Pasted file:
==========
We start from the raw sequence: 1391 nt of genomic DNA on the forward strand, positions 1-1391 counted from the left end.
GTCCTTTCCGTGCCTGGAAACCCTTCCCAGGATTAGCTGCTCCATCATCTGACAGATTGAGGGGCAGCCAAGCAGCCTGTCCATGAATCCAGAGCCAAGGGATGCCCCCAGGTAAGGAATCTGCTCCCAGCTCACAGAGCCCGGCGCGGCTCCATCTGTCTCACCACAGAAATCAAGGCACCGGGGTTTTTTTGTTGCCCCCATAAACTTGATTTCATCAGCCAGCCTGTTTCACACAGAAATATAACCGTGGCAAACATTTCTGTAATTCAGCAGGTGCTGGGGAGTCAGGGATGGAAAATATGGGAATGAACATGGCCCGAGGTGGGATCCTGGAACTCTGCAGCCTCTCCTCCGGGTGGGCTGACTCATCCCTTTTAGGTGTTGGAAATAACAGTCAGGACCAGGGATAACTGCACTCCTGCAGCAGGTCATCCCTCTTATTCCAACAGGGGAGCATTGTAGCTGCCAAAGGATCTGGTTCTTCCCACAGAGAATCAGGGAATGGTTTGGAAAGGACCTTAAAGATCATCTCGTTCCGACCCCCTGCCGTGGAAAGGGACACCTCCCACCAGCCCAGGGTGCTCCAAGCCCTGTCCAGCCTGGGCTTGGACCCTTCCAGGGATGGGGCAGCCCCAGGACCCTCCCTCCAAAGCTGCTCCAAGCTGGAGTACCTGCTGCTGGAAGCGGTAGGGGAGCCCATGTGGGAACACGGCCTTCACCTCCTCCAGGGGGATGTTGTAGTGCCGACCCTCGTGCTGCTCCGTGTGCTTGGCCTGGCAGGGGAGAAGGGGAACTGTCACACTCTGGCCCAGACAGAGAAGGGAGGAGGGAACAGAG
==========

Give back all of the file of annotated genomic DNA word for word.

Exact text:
We start from the raw sequence: 1391 nt of genomic DNA on the forward strand, positions 1-1391 counted from the left end.
GTCCTTTCCGTGCCTGGAAACCCTTCCCAGGATTAGCTGCTCCATCATCTGACAGATTGAGGGGCAGCCAAGCAGCCTGTCCATGAATCCAGAGCCAAGGGATGCCCCCAGGTAAGGAATCTGCTCCCAGCTCACAGAGCCCGGCGCGGCTCCATCTGTCTCACCACAGAAATCAAGGCACCGGGGTTTTTTTGTTGCCCCCATAAACTTGATTTCATCAGCCAGCCTGTTTCACACAGAAATATAACCGTGGCAAACATTTCTGTAATTCAGCAGGTGCTGGGGAGTCAGGGATGGAAAATATGGGAATGAACATGGCCCGAGGTGGGATCCTGGAACTCTGCAGCCTCTCCTCCGGGTGGGCTGACTCATCCCTTTTAGGTGTTGGAAATAACAGTCAGGACCAGGGATAACTGCACTCCTGCAGCAGGTCATCCCTCTTATTCCAACAGGGGAGCATTGTAGCTGCCAAAGGATCTGGTTCTTCCCACAGAGAATCAGGGAATGGTTTGGAAAGGACCTTAAAGATCATCTCGTTCCGACCCCCTGCCGTGGAAAGGGACACCTCCCACCAGCCCAGGGTGCTCCAAGCCCTGTCCAGCCTGGGCTTGGACCCTTCCAGGGATGGGGCAGCCCCAGGACCCTCCCTCCAAAGCTGCTCCAAGCTGGAGTACCTGCTGCTGGAAGCGGTAGGGGAGCCCATGTGGGAACACGGCCTTCACCTCCTCCAGGGGGATGTTGTAGTGCCGACCCTCGTGCTGCTCCGTGTGCTTGGCCTGGCAGGGGAGAAGGGGAACTGTCACACTCTGGCCCAGACAGAGAAGGGAGGAGGGAACAGAG